'By forcibly deeming laid-off workers onto emergency leave, and delaying their right to termination and severance pay, the new rules increase the economic precarity of workers'
Ontario’s changes to the rules around temporary layoffs amid the COVID-19 pandemic is “an attack” on the most vulnerable workers, according to the Ontario Federation of Labour (OFL).
On May 29, the government altered the province’s Employment Standards Act (ESA) so that non-unionized employees temporarily laid-off due to COVID-19 would be deemed to be on Infectious Disease Emergency Leave. This change is being applied retroactive to March 1, 2020 and has no clear end date as the new rules will stay in effect until six weeks after the provincial state of emergency ends.
But this amendment removes workers’ access to severance and termination pay, instead of increasing their protection as they struggle through the pandemic, says the OFL.
“The government has turned a leave benefit meant to protect workers into a tool that employers can use to avoid their financial obligations to their employees under the Employment Standards Act, and that’s just not right,” says Patty Coates, OFL president. “By forcibly deeming laid-off workers onto emergency leave, and indeterminately delaying their right to termination and severance pay, the new rules increase the economic precarity of workers at a time when they are the most vulnerable.”
Under the ESA, after 13 weeks, workers on a temporary layoff are considered terminated. This entitles them to termination pay and, in some cases, additional severance pay. However, with the new rules, workers who have been laid-off for COVID-19-related reasons can be kept on the emergency leave indefinitely, delaying any obligation on employers to pay termination or severance, says the union.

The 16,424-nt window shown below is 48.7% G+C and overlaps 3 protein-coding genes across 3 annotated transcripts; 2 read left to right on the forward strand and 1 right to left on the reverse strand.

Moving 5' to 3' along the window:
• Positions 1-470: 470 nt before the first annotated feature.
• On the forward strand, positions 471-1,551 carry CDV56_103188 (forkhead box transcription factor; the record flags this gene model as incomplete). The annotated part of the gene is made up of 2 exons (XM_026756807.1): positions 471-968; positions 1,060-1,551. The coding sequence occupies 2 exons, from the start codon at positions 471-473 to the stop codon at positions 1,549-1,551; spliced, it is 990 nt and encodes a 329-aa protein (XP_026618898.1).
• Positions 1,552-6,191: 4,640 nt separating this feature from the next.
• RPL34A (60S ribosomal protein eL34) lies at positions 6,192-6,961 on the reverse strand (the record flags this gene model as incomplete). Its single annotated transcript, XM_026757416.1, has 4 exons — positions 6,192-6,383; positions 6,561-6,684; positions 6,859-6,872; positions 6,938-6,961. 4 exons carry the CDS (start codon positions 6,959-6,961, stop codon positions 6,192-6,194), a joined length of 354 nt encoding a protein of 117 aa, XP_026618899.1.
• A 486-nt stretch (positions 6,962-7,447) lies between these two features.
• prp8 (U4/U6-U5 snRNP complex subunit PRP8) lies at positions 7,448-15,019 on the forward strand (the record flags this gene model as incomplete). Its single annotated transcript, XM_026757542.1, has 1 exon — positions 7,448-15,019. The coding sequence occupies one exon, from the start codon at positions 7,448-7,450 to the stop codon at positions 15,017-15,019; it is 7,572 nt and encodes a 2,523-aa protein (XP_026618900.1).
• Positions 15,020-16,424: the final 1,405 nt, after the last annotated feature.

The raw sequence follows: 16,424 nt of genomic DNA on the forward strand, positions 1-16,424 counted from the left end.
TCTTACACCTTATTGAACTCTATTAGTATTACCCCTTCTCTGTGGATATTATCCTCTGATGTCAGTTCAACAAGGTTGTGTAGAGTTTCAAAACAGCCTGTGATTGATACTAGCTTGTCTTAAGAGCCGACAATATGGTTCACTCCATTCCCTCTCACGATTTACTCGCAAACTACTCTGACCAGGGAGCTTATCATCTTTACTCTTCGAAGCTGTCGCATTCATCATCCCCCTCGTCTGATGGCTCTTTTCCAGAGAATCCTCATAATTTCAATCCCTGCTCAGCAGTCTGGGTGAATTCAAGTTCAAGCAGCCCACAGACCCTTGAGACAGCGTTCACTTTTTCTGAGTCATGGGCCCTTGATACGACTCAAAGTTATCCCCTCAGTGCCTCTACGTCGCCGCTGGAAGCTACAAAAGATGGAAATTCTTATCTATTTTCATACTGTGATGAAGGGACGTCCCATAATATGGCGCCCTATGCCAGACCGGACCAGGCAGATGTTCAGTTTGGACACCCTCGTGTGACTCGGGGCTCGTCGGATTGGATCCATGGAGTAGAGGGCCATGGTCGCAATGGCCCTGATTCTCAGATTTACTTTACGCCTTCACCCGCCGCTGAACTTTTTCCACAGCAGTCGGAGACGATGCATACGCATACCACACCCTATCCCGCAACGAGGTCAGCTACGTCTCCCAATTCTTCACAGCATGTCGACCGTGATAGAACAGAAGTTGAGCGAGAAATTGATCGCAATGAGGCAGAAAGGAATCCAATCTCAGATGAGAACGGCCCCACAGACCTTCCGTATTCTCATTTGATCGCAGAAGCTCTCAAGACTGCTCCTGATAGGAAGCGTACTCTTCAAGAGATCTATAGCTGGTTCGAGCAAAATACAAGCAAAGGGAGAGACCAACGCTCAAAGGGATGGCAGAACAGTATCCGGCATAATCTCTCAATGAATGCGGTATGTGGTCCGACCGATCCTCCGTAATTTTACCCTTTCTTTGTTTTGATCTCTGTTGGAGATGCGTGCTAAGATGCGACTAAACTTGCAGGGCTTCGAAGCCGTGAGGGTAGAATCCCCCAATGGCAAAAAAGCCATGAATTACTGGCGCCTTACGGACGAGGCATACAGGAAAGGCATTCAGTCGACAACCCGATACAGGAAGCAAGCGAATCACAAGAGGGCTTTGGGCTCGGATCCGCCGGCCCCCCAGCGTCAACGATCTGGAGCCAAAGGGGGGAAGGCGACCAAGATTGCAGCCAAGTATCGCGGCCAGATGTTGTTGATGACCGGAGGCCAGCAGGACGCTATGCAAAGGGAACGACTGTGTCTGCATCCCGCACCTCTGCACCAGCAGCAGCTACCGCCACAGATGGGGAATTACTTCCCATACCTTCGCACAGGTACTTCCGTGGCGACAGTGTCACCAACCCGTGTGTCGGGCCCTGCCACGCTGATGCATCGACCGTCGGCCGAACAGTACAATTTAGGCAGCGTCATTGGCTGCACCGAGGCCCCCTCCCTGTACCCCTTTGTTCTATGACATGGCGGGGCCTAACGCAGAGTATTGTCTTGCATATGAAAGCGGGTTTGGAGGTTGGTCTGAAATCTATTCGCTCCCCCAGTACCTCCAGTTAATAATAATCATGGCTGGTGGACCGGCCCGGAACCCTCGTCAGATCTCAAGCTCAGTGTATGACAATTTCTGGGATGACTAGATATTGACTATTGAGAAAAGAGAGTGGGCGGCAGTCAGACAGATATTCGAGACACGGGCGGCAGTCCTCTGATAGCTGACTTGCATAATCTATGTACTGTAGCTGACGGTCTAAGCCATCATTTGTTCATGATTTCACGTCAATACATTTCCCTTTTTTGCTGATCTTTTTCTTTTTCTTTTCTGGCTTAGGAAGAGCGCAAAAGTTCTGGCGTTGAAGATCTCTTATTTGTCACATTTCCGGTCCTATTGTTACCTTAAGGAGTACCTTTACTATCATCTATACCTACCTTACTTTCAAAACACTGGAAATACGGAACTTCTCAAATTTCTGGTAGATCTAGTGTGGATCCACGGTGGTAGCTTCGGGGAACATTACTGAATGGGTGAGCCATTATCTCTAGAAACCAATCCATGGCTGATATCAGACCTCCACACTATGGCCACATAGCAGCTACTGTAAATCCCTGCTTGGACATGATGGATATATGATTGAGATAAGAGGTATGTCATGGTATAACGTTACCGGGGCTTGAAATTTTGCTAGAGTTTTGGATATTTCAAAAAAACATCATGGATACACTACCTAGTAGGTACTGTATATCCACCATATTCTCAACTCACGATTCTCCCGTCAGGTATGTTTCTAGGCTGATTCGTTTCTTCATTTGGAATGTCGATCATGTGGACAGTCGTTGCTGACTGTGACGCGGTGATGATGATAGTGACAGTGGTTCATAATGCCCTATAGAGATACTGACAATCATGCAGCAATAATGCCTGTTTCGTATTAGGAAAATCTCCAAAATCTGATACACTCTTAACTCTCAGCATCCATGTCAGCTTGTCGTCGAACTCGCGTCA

“Instead, there is a risk that they will be stuck in emergency leave/lay off limbo for an unknown time with limited or no financial assistance.”
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The new rules also eliminate the constructive dismissal claims option for workers whose hours and wages have been reduced, says the OFL. Under the ESA, workers faced with dramatic changes to the terms and conditions of their employment could claim constructive dismissal – that they had been effectively fired by their employers. A worker can then seek of termination and severance pay from their employers by bringing a complaint to the Ministry of Labour.
However, under the new rules, workers who see their pay or hours cut due to COVID-19 after May 29 can no longer claim to be constructively dismissed to the ministry, says the union. Any complaints that are made on this basis will be automatically dismissed, leaving workers with the option to either accept the loss of hours or wages or sue their employers in court.
“These rules effectively allow employers to cut hours and wages with relative impunity, causing serious financial hardship to working people,” says Coates.
However, it is unclear what impact this change may have on the common law’s consideration of these issues, says a release from Hicks Morley.
“While the [new rules] and the fact of an employee being deemed to be on an ESA leave will undoubtedly be raised by employers in defence of any common law claims for constructive dismissal, employers should not automatically assume that the [changes] would justify a temporary layoff or wage reduction in the absence of express contractual provisions.”
Overall, the new regulations “will provide welcome relief” to employers of non-unionized employees who have had to completely shut down their operations, curtail hours of work or reduce employee wages in response to the pandemic, says Hicks Morley.
In May, Unifor called for the federal government to allow workers receiving the Canada Emergency Response Benefit (CERB) to receive the Supplemental Unemployment Benefits (SUB) they would be entitled to under normal layoff circumstances outside of the pandemic.